Forget gold, bonds, and Swiss francs – the Israeli shekel is the world's new tax haven

Post date: Feb 18, 2015 9:10:14 AM

"Forget gold, bonds, and Swiss francs – the Israeli shekel is the world's new tax haven" 

Journalist and author Matthew Lynn claims, in a special column for the financial website "In many ways, Israel is a hotter version of Switzerland. Interest rates are… still positive and the shekel has proven stable over the years even when undermined by the threat of war."

Recently, the global economy has been dealing with a sensitive situation on several fronts simultaneously – among other things, the risk of deterioration on the Greek-European and/or Russian-Ukrainian/European front, supplemented at the same time by the volatility and uncertainty of the oil market. It is a well-known fact that the higher the risk, the more investors tend to move their money to safe havens. Safe havens have been known for years by those involved in the global markets: the Swiss franc, US Treasury bonds, and gold were considered the best havens. In a special column published on the Wall Street Journal's, British financial journalist and author Matthew Lynn writes that today it is possible to say with the same degree of certainty that "none of those safe havens are as ' safe' as they once were".

Lynn analyzes how the Swiss franc, gold, and US bonds have lost their status as safe havens. "The market is wide open for some new havens," says Lynn and offers investors fresh alternatives: "Take a look at the Polish zloty, the Israeli shekel, and the Singaporean dollar," says Lynn, adding agricultural land to the list.

This is what Lynn has to say about the Israeli currency and market: "A small fiercely independent, financially conservative, high-tech nation, in many ways Israel is a hotter version of Switzerland."

"Like the Swiss, the Israelis have had to intervene in the market to lower the currency - a sure sign that fundamentals are driving it higher. Interest rates are not high, but at 0.25%, at least they are still positive. Over the years, the shekel has always been undermined by the threat of war, but if Israel was ever going to be wiped off the map it would have surely happened by now," says the British journalist in his column.

Other havens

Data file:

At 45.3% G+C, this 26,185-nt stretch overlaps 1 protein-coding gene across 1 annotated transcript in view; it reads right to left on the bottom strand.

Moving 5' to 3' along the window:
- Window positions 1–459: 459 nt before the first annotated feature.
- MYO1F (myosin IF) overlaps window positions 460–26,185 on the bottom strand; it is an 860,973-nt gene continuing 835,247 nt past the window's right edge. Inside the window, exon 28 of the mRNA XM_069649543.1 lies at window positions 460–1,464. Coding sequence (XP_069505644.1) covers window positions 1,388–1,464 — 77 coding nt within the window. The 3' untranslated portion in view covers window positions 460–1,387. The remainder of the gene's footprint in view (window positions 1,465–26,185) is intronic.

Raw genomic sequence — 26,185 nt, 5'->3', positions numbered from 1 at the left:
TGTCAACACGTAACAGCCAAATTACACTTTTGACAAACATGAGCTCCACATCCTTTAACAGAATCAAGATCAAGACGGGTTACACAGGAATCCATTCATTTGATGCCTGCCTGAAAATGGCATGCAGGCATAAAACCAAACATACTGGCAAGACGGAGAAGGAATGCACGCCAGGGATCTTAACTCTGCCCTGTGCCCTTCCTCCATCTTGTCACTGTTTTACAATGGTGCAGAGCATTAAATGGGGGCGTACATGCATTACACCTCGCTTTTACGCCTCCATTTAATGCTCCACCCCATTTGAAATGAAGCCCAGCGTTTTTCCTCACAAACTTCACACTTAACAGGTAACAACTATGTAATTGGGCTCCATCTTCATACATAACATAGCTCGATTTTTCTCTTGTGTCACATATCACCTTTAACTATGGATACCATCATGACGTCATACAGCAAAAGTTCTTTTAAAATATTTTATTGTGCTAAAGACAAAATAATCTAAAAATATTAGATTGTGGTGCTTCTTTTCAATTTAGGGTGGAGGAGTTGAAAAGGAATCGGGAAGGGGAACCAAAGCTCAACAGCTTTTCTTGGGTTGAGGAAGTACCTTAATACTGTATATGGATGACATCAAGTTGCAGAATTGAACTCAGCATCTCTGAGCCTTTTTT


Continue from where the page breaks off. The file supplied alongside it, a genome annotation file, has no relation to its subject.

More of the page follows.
The Polish zloty heads Lynn's list of alternative havens. "The Polish zloty is probably the safest major currency in Europe right now and arguably in the world," says Lynn, who cites Poland's incredible progress since its liberation from Soviet control in the 1980s. Poland's government debt is very low and growth is rising consistently based on the activity of the extensive population. Despite Poland's basic commitment to join the Euro bloc (Poland is part of the European Union but maintains an independent currency) the government's declarations show that this will not be happening in the near future, says Lynn.

"[Poland's] inherent qualities are likely to be more and more widely recognized, and the zloty will become a lot more sought after by global investors, so it may even appreciate in value. But even if that does not happen, it will certainly hold its value," says Lynn.

Lynn compares tiny Singapore to Israel – finding them similar, with the one significant difference that Singapore's neighbors are much more friendly. "With low debts and a hard-working population, there can be few safer homes for your cash, as its growing success as a private banking center shows," says Lynn.

Agricultural land is another asset that should be a safe haven in times of crisis, according to Lynn: "[For example] In the UK, land has gone up in value by 300% since 2003… far more than houses or equities," says Lynn, emphasizing the similar large difference in favor of land assets in extensive parts of the developed world.

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